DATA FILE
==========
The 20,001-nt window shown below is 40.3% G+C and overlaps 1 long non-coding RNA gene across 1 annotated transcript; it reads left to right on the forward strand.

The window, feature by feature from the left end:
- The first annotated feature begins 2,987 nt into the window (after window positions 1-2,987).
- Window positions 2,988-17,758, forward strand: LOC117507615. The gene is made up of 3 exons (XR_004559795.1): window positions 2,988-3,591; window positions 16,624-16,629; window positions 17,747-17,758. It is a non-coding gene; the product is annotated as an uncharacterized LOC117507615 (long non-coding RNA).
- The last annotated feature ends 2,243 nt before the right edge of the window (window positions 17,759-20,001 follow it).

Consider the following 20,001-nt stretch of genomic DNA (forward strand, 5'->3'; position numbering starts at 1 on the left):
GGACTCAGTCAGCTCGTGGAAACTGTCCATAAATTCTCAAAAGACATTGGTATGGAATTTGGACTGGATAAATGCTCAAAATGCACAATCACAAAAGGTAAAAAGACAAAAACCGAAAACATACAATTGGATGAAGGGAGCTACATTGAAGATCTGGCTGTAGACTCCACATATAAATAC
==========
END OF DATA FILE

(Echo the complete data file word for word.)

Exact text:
The 20,001-nt window shown below is 40.3% G+C and overlaps 1 long non-coding RNA gene across 1 annotated transcript; it reads left to right on the forward strand.

The window, feature by feature from the left end:
- The first annotated feature begins 2,987 nt into the window (after window positions 1-2,987).
- Window positions 2,988-17,758, forward strand: LOC117507615. The gene is made up of 3 exons (XR_004559795.1): window positions 2,988-3,591; window positions 16,624-16,629; window positions 17,747-17,758. It is a non-coding gene; the product is annotated as an uncharacterized LOC117507615 (long non-coding RNA).
- The last annotated feature ends 2,243 nt before the right edge of the window (window positions 17,759-20,001 follow it).

Consider the following 20,001-nt stretch of genomic DNA (forward strand, 5'->3'; position numbering starts at 1 on the left):
GGACTCAGTCAGCTCGTGGAAACTGTCCATAAATTCTCAAAAGACATTGGTATGGAATTTGGACTGGATAAATGCTCAAAATGCACAATCACAAAAGGTAAAAAGACAAAAACCGAAAACATACAATTGGATGAAGGGAGCTACATTGAAGATCTGGCTGTAGACTCCACATATAAATAC